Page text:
That’s the case even if they’re in their teens. When they’re younger, it can seem easier to introduce languages to them, whether that’s just through talking to them, or through introducing a new toy that ‘speaks’ only in the target language. But there’s a great deal you can do to help and support older children in learning languages that goes beyond practising verb endings with them or helping them with their homework.
In this article, we’ve taken a look at how you can help your teenage child learn English in fun, low-stress ways. We’ve focused on tips that don’t make it feel like you’re pressuring them to succeed, which is particularly counterproductive when learning a language, where confidence and a lack of self-consciousness can make a big difference to progress. While we’ve focused primarily on older children, there are tips here that you may find useful for younger children as well – or even for adult learning.
1. Get them English versions of their favourite books
If reading in English is something your child sees as a chore, an easy way to make it more fun for them is to get them their favourite books in English. A remarkable number of popular favourites have been translated, and it may well be that their favourite book was actually written in English originally.
Reading their favourites in English doesn’t just mean that they’re going to be more interested in the story; it also makes the act of reading in a foreign language much easier. It means that if there’s some vocabulary that they don’t understand, they won’t need to keep running for the dictionary – they’ll be more easily able to work it out from context. Reading a book in a foreign language can be frustrating, especially if a misunderstanding leads you to lose the thread of the plot, but when it’s a book that you already know well, it becomes a lot more painless. It’s even better if they then get hooked on reading a series that was originally in English – reading in a foreign language might seem like a reasonable exchange for getting to read the book before it appears in translation.
2. Learn a language alongside them
If you’re reading this article, chances are your own English is already pretty good, and trying to improve it alongside your child might end up being disheartening rather than encouraging. But it can be helpful to learn a different language, so that’s you’re learning at the same rate – or your child ends up out-pacing you, which can be gratifying for them. You can compare the vocabulary and structure of the different languages that you’re learning, set each other challenges and generally turn the process of language-learning into a fun and slightly competitive activity, rather than a chore.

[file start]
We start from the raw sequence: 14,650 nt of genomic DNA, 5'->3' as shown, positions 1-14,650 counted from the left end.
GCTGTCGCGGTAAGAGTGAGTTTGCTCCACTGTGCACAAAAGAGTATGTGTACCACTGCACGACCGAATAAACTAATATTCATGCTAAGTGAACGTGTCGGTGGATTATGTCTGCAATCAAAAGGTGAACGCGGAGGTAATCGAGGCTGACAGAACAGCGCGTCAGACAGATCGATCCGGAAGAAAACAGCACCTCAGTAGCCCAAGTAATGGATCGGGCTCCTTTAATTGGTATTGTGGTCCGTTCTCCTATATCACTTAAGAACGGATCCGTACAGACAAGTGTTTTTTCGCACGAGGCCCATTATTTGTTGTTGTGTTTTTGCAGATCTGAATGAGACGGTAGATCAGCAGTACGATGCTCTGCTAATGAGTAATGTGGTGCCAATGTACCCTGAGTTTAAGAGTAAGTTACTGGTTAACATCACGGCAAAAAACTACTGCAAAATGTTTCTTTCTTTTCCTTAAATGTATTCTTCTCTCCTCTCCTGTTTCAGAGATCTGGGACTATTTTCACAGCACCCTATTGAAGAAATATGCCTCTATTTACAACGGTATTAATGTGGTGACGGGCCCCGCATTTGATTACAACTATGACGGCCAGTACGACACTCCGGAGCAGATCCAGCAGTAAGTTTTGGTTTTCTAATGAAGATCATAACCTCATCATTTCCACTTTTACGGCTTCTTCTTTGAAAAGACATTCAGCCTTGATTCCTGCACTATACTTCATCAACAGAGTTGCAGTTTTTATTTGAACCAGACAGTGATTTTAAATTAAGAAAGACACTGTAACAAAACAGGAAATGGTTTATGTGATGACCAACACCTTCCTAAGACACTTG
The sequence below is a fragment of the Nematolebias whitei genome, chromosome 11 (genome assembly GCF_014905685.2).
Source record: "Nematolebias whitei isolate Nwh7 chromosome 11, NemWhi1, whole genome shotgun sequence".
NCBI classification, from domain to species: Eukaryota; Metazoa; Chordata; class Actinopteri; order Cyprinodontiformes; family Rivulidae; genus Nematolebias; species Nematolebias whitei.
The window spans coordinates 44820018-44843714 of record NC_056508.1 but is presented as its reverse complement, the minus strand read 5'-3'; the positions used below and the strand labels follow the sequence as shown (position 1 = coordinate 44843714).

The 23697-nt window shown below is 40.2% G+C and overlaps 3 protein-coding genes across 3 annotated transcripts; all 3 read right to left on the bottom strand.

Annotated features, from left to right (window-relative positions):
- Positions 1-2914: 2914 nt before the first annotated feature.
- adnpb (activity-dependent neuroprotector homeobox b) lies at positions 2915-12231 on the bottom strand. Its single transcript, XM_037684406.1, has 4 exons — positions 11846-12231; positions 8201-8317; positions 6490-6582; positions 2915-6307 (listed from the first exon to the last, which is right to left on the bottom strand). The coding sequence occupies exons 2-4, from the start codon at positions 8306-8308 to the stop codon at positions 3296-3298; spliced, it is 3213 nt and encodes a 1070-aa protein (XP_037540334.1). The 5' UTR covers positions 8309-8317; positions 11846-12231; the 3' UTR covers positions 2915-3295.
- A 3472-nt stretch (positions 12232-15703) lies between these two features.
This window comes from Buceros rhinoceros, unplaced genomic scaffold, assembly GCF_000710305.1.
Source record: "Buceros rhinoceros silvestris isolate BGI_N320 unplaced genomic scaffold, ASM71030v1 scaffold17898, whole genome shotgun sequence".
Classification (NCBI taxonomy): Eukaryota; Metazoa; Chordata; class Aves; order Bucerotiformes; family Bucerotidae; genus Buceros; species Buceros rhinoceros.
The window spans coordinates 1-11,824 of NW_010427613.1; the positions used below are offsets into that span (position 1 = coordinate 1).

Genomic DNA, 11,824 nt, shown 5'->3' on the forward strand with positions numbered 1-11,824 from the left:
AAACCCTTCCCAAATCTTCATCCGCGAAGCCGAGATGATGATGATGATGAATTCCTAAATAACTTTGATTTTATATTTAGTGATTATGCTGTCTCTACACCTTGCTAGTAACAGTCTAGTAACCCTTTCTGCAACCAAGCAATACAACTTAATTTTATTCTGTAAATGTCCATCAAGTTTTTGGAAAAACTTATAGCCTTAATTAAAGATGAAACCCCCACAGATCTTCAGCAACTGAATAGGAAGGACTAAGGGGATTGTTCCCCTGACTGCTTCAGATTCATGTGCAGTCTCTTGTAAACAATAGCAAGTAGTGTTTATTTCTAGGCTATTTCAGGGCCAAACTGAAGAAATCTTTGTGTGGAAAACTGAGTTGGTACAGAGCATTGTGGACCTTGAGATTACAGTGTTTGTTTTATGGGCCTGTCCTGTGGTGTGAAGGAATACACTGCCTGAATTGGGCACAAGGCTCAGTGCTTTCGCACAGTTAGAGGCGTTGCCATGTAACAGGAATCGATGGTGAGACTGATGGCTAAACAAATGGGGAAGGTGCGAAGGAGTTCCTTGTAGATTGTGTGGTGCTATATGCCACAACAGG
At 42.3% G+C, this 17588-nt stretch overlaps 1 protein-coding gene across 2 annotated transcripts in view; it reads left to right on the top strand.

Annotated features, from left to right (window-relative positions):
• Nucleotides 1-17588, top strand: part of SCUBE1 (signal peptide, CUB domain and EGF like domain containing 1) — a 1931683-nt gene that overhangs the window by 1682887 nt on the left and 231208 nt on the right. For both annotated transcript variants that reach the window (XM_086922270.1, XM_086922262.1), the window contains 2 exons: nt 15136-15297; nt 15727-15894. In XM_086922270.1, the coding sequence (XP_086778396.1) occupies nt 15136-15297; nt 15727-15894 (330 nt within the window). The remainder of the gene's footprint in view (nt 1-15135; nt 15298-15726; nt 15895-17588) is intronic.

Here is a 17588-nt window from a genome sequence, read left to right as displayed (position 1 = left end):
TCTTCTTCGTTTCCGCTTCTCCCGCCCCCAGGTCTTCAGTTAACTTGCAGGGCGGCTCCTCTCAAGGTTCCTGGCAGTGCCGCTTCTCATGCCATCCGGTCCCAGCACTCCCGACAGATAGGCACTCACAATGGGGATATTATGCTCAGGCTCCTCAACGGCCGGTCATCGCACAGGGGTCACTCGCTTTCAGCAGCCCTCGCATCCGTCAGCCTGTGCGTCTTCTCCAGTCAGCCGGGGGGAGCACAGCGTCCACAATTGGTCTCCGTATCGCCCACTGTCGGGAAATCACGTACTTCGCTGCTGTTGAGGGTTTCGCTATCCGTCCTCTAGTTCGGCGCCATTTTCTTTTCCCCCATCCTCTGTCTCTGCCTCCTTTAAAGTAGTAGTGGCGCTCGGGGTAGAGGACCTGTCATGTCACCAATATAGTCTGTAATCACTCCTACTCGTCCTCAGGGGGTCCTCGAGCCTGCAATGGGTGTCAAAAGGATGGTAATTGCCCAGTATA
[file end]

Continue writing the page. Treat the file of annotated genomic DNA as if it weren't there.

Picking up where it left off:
There’s nothing that will pile on the pressure like saying that you’re learning another language in order to support your child, though, so keep that to yourself. This tip is best followed if learning another language is something that you were planning on doing anyway, with learning alongside your child being the thing that spurs you into action. Other European languages such as German, French, Dutch and Spanish are likely to be particularly complementary choices, and easier for an English speaker to pick up.
3. Set technology, such as games consoles, to English
Admittedly, following this tip is a good way to ensure that your child’s English-language vocabulary leans more towards ‘level up’ and ‘game over’ than the kind of thing that might be useful in their future career, but any practice is good practice, and switching technology into English is a low-pressure way to surround your child with the language. It may well be that some items of technology default to English anyway, so you won’t have to put much effort into changing them.